Dr. John Childs is a founder and CEO of Evidence in Motion and partner in Confluent Health, which includes EIM; a network of 70+ physical therapy clinics in Indiana, Kentucky, North Carolina, Oklahoma, and Texas; and Fit for Work, which provides employers consultative services to decrease injuries and workers’ compensation costs. A graduate from the U.S. Air Force Academy with a BS in biology (1994), he completed his MPT from US Army-Baylor University (1996), MBA from the University of Arizona (2000), Master of Science in Musculoskeletal Physical Therapy from the University of Pittsburgh (2002), PhD in Rehabilitation Science from the University of Pittsburgh (2003), and DPT from the Evidence in Motion Institute of Health Professions (2010). Dr. Childs is a board-certified Orthopaedic Clinical Specialist from the American Board of Physical Therapy Specialties and a Fellow in the American Academy of Orthopaedic and Manual Physical Therapists. A Professor in the Doctor of Physical Therapy Program at South College and Associate Professor in the US Army-Baylor Doctoral Program in Physical Therapy, Dr. Childs served a 20-year career in the Air Force, having collaborated on more than $10 million in grant funding and published more than 150 papers in leading scientific journals. He currently serves as an Associate Editor for both the Physical Therapy and Journal of Orthopaedic and Sports Physical Therapy journals. Dr. Childs was recently recognized as a “Health Care Hero” in San Antonio and is the youngest ever Fellow of the American Physical Therapy Association, the profession’s highest honor recognizing individuals for professional excellence and making a profound impact in advancing the profession. Topics Covered Include: The shortcomings in medical education that compelled John to challenge the status quo His proposed alternative and rationale Data for blended learning models Differences between child education and adult education Vetting competent clinical instructors Addressing political opposition from other professions How John’s military background influenced his teaching methodology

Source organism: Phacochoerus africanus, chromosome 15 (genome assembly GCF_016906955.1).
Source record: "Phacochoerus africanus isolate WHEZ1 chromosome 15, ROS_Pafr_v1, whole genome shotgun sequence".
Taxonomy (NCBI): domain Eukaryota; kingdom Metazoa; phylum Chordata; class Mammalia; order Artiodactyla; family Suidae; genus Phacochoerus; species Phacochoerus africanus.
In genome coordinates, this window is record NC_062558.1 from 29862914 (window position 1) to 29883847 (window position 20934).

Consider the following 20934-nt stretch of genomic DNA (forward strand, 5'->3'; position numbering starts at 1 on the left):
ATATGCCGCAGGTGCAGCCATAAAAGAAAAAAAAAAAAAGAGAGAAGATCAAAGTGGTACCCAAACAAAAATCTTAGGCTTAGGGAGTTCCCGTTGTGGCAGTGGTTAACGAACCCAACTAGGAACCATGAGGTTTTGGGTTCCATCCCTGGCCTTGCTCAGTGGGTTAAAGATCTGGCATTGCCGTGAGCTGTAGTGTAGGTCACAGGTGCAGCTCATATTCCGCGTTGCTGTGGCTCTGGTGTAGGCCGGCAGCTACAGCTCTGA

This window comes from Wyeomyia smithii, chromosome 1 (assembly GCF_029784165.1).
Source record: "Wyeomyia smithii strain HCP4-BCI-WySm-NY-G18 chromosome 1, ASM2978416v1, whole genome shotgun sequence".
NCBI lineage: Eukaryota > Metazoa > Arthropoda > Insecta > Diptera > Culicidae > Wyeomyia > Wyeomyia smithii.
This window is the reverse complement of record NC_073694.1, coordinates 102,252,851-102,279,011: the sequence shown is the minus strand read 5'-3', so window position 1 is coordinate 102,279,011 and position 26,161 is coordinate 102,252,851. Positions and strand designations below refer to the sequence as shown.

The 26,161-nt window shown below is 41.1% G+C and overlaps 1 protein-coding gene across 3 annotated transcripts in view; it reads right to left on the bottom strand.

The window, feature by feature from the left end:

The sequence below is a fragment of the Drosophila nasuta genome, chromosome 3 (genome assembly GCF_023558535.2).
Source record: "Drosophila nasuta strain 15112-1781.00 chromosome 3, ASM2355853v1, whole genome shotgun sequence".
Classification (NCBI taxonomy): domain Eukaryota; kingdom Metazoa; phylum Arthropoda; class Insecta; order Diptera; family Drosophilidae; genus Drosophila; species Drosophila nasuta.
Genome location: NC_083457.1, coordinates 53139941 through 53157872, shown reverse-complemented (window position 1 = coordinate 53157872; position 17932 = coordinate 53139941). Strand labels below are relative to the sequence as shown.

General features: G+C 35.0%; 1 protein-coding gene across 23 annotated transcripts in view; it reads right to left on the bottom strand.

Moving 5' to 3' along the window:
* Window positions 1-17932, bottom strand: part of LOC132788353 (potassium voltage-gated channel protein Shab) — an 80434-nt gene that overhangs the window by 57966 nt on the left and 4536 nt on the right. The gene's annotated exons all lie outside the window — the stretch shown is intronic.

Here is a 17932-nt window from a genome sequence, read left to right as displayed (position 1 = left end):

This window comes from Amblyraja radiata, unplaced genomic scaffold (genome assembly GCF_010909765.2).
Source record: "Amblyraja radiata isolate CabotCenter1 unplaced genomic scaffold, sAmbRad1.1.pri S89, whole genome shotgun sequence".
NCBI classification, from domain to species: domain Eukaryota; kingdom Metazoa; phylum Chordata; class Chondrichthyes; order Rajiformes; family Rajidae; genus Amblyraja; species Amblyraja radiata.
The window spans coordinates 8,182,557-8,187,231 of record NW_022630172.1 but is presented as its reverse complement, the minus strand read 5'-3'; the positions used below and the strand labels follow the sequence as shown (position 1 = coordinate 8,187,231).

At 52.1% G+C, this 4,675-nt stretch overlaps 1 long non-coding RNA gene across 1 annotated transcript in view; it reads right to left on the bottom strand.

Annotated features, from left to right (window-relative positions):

1 May 2017

Rank #17

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Christie Aschwanden on the Resilient Performance Podcast